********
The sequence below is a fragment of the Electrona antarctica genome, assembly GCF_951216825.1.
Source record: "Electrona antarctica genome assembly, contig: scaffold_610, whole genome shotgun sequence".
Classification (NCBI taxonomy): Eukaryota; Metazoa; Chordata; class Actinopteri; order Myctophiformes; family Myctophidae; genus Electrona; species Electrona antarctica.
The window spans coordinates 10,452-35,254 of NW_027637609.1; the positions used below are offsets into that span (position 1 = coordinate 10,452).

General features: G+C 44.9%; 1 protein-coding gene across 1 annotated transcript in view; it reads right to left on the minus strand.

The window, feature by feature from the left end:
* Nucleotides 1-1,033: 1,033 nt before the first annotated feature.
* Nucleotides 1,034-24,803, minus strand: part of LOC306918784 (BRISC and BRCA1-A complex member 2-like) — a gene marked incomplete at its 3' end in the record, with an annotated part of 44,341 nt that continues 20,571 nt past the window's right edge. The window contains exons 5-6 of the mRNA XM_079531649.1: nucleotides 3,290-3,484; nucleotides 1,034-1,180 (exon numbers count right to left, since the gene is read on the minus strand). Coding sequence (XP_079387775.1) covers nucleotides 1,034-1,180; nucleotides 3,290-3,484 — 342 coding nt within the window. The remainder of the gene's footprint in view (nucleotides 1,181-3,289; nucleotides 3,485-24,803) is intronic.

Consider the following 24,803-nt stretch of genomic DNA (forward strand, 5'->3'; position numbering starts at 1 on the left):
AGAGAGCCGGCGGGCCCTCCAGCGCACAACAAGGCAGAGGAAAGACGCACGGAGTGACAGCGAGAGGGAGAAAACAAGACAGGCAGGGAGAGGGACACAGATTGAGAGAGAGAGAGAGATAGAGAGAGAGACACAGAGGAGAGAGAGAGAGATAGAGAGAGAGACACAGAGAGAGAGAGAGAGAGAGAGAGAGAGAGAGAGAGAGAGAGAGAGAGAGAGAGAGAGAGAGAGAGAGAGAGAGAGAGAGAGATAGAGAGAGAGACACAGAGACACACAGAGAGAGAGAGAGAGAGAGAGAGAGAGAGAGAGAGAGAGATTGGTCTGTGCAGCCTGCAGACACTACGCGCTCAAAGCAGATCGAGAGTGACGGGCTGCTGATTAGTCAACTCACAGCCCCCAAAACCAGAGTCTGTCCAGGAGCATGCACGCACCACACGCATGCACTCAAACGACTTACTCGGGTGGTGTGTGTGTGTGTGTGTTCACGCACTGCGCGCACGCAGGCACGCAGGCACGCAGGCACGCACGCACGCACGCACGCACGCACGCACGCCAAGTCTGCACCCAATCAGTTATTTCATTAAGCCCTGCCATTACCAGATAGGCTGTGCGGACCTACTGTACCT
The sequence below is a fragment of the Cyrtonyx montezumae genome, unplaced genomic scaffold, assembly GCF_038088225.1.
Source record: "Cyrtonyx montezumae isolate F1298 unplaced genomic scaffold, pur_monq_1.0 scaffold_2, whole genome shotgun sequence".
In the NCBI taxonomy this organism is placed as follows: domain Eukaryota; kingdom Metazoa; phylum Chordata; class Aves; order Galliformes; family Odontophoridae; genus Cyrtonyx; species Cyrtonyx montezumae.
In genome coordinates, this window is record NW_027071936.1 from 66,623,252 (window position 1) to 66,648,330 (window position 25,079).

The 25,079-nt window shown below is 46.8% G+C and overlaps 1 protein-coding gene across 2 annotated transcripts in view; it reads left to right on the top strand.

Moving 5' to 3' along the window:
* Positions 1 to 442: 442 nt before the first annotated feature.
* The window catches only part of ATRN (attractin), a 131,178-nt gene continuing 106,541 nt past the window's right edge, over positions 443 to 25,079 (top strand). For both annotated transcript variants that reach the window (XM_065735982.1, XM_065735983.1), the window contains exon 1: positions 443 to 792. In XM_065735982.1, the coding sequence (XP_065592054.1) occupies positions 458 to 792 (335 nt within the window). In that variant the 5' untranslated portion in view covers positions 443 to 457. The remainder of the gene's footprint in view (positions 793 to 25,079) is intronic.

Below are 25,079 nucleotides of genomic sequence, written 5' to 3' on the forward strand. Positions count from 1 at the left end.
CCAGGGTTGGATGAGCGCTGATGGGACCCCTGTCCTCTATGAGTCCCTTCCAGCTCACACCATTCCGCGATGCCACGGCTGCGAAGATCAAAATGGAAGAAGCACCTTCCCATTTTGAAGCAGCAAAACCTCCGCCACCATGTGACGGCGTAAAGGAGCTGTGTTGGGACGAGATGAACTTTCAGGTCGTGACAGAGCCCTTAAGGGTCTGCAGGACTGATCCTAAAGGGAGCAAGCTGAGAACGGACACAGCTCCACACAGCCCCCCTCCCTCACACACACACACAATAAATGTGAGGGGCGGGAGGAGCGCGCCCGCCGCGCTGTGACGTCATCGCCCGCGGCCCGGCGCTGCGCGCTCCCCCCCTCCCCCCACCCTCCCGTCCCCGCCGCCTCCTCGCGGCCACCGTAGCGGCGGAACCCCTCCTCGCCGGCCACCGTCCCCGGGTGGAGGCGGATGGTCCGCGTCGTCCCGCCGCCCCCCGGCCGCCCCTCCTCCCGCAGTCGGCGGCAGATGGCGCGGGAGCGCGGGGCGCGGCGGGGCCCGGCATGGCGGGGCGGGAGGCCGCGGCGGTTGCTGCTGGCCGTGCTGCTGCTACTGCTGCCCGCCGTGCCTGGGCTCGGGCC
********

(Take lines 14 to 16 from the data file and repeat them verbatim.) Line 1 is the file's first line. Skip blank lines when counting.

In genome coordinates, this window is record NW_027071936.1 from 66,623,252 (window position 1) to 66,648,330 (window position 25,079).

The 25,079-nt window shown below is 46.8% G+C and overlaps 1 protein-coding gene across 2 annotated transcripts in view; it reads left to right on the top strand.

Moving 5' to 3' along the window: